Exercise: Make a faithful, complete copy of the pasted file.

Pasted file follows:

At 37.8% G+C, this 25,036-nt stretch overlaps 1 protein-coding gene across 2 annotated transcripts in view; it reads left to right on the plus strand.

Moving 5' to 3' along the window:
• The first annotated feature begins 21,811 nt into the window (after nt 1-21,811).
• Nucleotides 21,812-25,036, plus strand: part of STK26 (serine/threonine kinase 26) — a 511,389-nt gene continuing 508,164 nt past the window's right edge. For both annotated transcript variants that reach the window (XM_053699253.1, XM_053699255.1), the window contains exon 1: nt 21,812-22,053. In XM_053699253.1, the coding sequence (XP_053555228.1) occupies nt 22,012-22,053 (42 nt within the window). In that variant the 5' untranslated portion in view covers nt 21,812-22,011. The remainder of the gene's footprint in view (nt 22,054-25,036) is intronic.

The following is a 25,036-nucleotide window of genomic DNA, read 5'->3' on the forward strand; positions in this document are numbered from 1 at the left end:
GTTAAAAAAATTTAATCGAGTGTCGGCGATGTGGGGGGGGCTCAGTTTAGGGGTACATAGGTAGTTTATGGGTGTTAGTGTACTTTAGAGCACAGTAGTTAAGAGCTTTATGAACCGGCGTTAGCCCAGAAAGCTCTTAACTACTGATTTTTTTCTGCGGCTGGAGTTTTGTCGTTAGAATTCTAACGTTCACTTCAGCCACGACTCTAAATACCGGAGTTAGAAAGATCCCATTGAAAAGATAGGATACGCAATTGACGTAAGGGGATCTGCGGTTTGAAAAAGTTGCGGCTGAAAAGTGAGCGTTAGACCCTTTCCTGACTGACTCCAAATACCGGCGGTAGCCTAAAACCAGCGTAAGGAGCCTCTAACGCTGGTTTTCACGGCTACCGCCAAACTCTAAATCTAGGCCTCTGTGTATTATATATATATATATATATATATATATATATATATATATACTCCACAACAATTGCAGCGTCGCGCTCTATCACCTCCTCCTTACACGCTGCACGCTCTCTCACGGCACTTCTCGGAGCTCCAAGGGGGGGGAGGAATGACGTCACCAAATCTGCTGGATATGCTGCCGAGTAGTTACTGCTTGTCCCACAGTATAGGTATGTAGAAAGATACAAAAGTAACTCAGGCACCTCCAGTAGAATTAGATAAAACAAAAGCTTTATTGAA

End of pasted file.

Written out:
At 37.8% G+C, this 25,036-nt stretch overlaps 1 protein-coding gene across 2 annotated transcripts in view; it reads left to right on the plus strand.

Moving 5' to 3' along the window:
• The first annotated feature begins 21,811 nt into the window (after nt 1-21,811).
• Nucleotides 21,812-25,036, plus strand: part of STK26 (serine/threonine kinase 26) — a 511,389-nt gene continuing 508,164 nt past the window's right edge. For both annotated transcript variants that reach the window (XM_053699253.1, XM_053699255.1), the window contains exon 1: nt 21,812-22,053. In XM_053699253.1, the coding sequence (XP_053555228.1) occupies nt 22,012-22,053 (42 nt within the window). In that variant the 5' untranslated portion in view covers nt 21,812-22,011. The remainder of the gene's footprint in view (nt 22,054-25,036) is intronic.

The following is a 25,036-nucleotide window of genomic DNA, read 5'->3' on the forward strand; positions in this document are numbered from 1 at the left end:
GTTAAAAAAATTTAATCGAGTGTCGGCGATGTGGGGGGGGCTCAGTTTAGGGGTACATAGGTAGTTTATGGGTGTTAGTGTACTTTAGAGCACAGTAGTTAAGAGCTTTATGAACCGGCGTTAGCCCAGAAAGCTCTTAACTACTGATTTTTTTCTGCGGCTGGAGTTTTGTCGTTAGAATTCTAACGTTCACTTCAGCCACGACTCTAAATACCGGAGTTAGAAAGATCCCATTGAAAAGATAGGATACGCAATTGACGTAAGGGGATCTGCGGTTTGAAAAAGTTGCGGCTGAAAAGTGAGCGTTAGACCCTTTCCTGACTGACTCCAAATACCGGCGGTAGCCTAAAACCAGCGTAAGGAGCCTCTAACGCTGGTTTTCACGGCTACCGCCAAACTCTAAATCTAGGCCTCTGTGTATTATATATATATATATATATATATATATATATATATATATACTCCACAACAATTGCAGCGTCGCGCTCTATCACCTCCTCCTTACACGCTGCACGCTCTCTCACGGCACTTCTCGGAGCTCCAAGGGGGGGGAGGAATGACGTCACCAAATCTGCTGGATATGCTGCCGAGTAGTTACTGCTTGTCCCACAGTATAGGTATGTAGAAAGATACAAAAGTAACTCAGGCACCTCCAGTAGAATTAGATAAAACAAAAGCTTTATTGAA